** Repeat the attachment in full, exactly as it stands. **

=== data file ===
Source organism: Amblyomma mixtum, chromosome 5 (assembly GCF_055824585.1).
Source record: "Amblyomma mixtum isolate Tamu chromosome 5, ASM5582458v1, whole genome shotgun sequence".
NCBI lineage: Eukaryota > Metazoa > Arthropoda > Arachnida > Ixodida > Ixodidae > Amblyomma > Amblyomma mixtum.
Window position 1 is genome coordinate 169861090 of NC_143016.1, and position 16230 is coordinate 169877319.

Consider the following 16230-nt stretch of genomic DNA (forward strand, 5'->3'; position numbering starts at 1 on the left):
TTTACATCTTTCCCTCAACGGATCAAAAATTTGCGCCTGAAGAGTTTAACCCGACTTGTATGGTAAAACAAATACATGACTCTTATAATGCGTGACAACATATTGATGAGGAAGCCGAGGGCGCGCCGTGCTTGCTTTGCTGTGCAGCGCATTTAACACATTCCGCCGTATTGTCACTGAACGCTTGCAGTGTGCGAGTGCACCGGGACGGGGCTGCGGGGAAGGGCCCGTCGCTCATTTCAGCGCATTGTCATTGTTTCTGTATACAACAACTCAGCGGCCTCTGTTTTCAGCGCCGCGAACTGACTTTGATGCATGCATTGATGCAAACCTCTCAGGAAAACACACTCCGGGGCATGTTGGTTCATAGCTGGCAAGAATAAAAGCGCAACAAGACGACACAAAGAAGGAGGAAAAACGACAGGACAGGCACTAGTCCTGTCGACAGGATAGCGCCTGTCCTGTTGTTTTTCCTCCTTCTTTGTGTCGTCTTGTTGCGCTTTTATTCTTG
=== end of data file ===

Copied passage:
Source organism: Amblyomma mixtum, chromosome 5 (assembly GCF_055824585.1).
Source record: "Amblyomma mixtum isolate Tamu chromosome 5, ASM5582458v1, whole genome shotgun sequence".
NCBI lineage: Eukaryota > Metazoa > Arthropoda > Arachnida > Ixodida > Ixodidae > Amblyomma > Amblyomma mixtum.
Window position 1 is genome coordinate 169861090 of NC_143016.1, and position 16230 is coordinate 169877319.

Consider the following 16230-nt stretch of genomic DNA (forward strand, 5'->3'; position numbering starts at 1 on the left):
TTTACATCTTTCCCTCAACGGATCAAAAATTTGCGCCTGAAGAGTTTAACCCGACTTGTATGGTAAAACAAATACATGACTCTTATAATGCGTGACAACATATTGATGAGGAAGCCGAGGGCGCGCCGTGCTTGCTTTGCTGTGCAGCGCATTTAACACATTCCGCCGTATTGTCACTGAACGCTTGCAGTGTGCGAGTGCACCGGGACGGGGCTGCGGGGAAGGGCCCGTCGCTCATTTCAGCGCATTGTCATTGTTTCTGTATACAACAACTCAGCGGCCTCTGTTTTCAGCGCCGCGAACTGACTTTGATGCATGCATTGATGCAAACCTCTCAGGAAAACACACTCCGGGGCATGTTGGTTCATAGCTGGCAAGAATAAAAGCGCAACAAGACGACACAAAGAAGGAGGAAAAACGACAGGACAGGCACTAGTCCTGTCGACAGGATAGCGCCTGTCCTGTTGTTTTTCCTCCTTCTTTGTGTCGTCTTGTTGCGCTTTTATTCTTG